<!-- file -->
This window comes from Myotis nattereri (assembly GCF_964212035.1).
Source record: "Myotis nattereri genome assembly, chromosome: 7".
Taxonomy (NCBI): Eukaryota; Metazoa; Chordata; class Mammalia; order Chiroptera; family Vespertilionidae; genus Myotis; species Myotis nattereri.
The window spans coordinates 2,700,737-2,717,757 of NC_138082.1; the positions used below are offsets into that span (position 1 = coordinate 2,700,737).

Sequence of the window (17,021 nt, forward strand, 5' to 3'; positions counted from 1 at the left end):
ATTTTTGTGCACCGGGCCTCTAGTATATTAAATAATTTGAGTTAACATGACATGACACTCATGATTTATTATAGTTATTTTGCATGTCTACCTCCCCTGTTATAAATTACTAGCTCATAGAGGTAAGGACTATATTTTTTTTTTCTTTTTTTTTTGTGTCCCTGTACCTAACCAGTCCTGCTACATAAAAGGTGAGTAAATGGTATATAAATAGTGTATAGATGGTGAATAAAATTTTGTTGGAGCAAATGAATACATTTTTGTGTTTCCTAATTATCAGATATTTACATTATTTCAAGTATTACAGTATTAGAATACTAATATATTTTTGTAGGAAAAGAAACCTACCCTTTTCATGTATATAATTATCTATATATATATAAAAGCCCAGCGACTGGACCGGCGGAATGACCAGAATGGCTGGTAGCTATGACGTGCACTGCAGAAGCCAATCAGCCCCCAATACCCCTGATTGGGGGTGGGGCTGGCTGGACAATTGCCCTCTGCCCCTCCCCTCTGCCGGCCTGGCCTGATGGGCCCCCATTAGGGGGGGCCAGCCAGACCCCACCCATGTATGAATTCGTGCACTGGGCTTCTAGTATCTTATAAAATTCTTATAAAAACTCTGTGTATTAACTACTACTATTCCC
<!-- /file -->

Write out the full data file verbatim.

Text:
This window comes from Myotis nattereri (assembly GCF_964212035.1).
Source record: "Myotis nattereri genome assembly, chromosome: 7".
Taxonomy (NCBI): Eukaryota; Metazoa; Chordata; class Mammalia; order Chiroptera; family Vespertilionidae; genus Myotis; species Myotis nattereri.
The window spans coordinates 2,700,737-2,717,757 of NC_138082.1; the positions used below are offsets into that span (position 1 = coordinate 2,700,737).

Sequence of the window (17,021 nt, forward strand, 5' to 3'; positions counted from 1 at the left end):
ATTTTTGTGCACCGGGCCTCTAGTATATTAAATAATTTGAGTTAACATGACATGACACTCATGATTTATTATAGTTATTTTGCATGTCTACCTCCCCTGTTATAAATTACTAGCTCATAGAGGTAAGGACTATATTTTTTTTTTCTTTTTTTTTTGTGTCCCTGTACCTAACCAGTCCTGCTACATAAAAGGTGAGTAAATGGTATATAAATAGTGTATAGATGGTGAATAAAATTTTGTTGGAGCAAATGAATACATTTTTGTGTTTCCTAATTATCAGATATTTACATTATTTCAAGTATTACAGTATTAGAATACTAATATATTTTTGTAGGAAAAGAAACCTACCCTTTTCATGTATATAATTATCTATATATATATAAAAGCCCAGCGACTGGACCGGCGGAATGACCAGAATGGCTGGTAGCTATGACGTGCACTGCAGAAGCCAATCAGCCCCCAATACCCCTGATTGGGGGTGGGGCTGGCTGGACAATTGCCCTCTGCCCCTCCCCTCTGCCGGCCTGGCCTGATGGGCCCCCATTAGGGGGGGCCAGCCAGACCCCACCCATGTATGAATTCGTGCACTGGGCTTCTAGTATCTTATAAAATTCTTATAAAAACTCTGTGTATTAACTACTACTATTCCC